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the honda workshop manual says replace the wheel bearing when removing the rear wheel, do i really need to do them if they are ok? are both wheel bearing the same size or is each one is different? it also says remove the saddlebags and trunk as one unit, is this the way too go? ive got the pull the wheel to replace the valve stem as i have a slow leak at the valve stem seal.

thanks ed
 

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I agree with Dave about the bearings.

Only the left saddlebag has to be removed to get the wheel out and the reason for removing that bag is because the brake calliper won't move out of the way of the tyre with that saddlebag still in place, the calliper bumps off it and obstructs the wheel on the way out.
 

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Agreed, I've changed my 1500's rear tire three times without changing the wheel bearings that now have 130,000 miles on them. I do check the bearings by hand for roughness or play each time I have the wheel off. Like GWNorman I only remove the left bag and rotate the left mufflerout and down down a bit to clear the axle end that pulls out from the left side. Takes around 30 minutes or less once you've had a bit of practice.
 

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EDDIE W wrote:
the honda workshop manual says replace the wheel bearing when removing the rear wheel, do i really need to do them if they are ok? are both wheel bearing the same size or is each one is different? it also says remove the saddlebags and trunk as one unit, is this the way too go? ive got the pull the wheel to replace the valve stem as i have a slow leak at the valve stem seal.

thanks ed
One point to remember is the bearings are also used in like 200lb ATVs, etc. They're either overkill for the lighter bikes, or underkill for the GL.

Frankly, I think things like wheel bearings are such cheap insurance that you might as well make it an annual or bi-annual thing, especially on the heavier bikes.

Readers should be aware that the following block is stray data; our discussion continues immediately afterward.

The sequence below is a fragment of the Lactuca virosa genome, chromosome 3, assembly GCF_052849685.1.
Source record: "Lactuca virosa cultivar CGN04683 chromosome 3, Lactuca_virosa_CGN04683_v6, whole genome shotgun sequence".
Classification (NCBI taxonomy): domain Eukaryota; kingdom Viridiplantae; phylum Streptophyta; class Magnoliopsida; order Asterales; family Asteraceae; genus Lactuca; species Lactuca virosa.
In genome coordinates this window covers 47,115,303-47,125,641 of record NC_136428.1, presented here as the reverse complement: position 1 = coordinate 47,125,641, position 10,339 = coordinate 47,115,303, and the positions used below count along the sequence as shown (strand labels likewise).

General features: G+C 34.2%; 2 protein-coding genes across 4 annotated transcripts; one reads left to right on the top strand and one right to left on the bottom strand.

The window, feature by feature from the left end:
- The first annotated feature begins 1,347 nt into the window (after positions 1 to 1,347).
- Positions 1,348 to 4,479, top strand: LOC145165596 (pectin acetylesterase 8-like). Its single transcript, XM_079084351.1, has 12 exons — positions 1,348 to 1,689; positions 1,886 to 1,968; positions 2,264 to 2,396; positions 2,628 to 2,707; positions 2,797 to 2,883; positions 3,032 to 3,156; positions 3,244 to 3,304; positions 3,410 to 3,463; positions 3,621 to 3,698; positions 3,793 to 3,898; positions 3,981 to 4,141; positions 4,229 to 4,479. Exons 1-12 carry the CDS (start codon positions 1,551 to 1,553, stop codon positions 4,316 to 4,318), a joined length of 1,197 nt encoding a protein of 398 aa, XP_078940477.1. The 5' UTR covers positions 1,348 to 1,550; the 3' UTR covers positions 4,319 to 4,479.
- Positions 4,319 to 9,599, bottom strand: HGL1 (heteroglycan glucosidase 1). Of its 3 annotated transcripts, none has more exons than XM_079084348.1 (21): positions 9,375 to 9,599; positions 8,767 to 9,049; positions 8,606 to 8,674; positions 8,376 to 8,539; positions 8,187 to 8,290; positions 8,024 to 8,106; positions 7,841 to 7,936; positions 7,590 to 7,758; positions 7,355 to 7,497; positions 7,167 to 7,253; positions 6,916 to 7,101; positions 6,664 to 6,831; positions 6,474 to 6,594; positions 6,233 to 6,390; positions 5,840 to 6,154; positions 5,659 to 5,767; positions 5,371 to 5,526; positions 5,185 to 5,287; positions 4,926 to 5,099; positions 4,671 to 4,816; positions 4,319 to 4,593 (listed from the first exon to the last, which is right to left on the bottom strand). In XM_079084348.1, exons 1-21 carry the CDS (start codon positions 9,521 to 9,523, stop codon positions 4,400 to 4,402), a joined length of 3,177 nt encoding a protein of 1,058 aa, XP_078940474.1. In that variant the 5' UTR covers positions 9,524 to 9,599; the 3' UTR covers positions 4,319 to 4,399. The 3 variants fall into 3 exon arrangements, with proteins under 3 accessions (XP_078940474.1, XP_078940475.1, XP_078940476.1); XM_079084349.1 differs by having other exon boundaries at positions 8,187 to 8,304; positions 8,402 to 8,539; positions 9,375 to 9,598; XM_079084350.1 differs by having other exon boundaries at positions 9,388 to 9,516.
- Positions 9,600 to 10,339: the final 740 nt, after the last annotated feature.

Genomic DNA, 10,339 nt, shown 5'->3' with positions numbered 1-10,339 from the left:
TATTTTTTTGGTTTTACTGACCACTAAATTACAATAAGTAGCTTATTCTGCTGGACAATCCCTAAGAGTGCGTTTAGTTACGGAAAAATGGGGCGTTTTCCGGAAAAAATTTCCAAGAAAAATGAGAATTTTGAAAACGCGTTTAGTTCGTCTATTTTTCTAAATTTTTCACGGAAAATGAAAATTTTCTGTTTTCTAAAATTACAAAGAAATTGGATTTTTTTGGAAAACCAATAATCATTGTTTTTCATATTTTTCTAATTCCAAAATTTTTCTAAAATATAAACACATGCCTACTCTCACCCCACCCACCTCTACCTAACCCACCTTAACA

And GL1500s are kinda known for chewing up bearings.
 

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What makes you think the 1500's are hard on bearings? I replaced my front, with 100,000 on the odometer, and as far as I know, it was the first time. A number of my friends have 1500's and it never seemed to be a problem. Just wondering where you heard that, or experienced that.
 

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I work on a lot of bikes (small part time shop). The fronts are a little undersized, IMO and the mismatched ones in the rear, the thinner one can take a bit of a beating. All depends on how you ride it. I recently had a chat with a goldwing "expert" I know (he does the same thing on the opposite coast) and agrees.

Not saying it's a "OH MY GOD YOU'RE GOING TO DIE EVERY 10,000 MILES" kind of thing, but for the price of the bearings in the aftermarket and with Honda recommending it in the manual and with my personal experience on bikes... yeah, why not just put them in every couple of tire changes.

*shrugs*
 

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I agree there. Changing tires is usually a winter project, so why not change the bearings, every second tire or so. Cheap and peace of mind. Especially if many of your trips, like mine, are 500+ miles one way. Hate to break down on the road.
 
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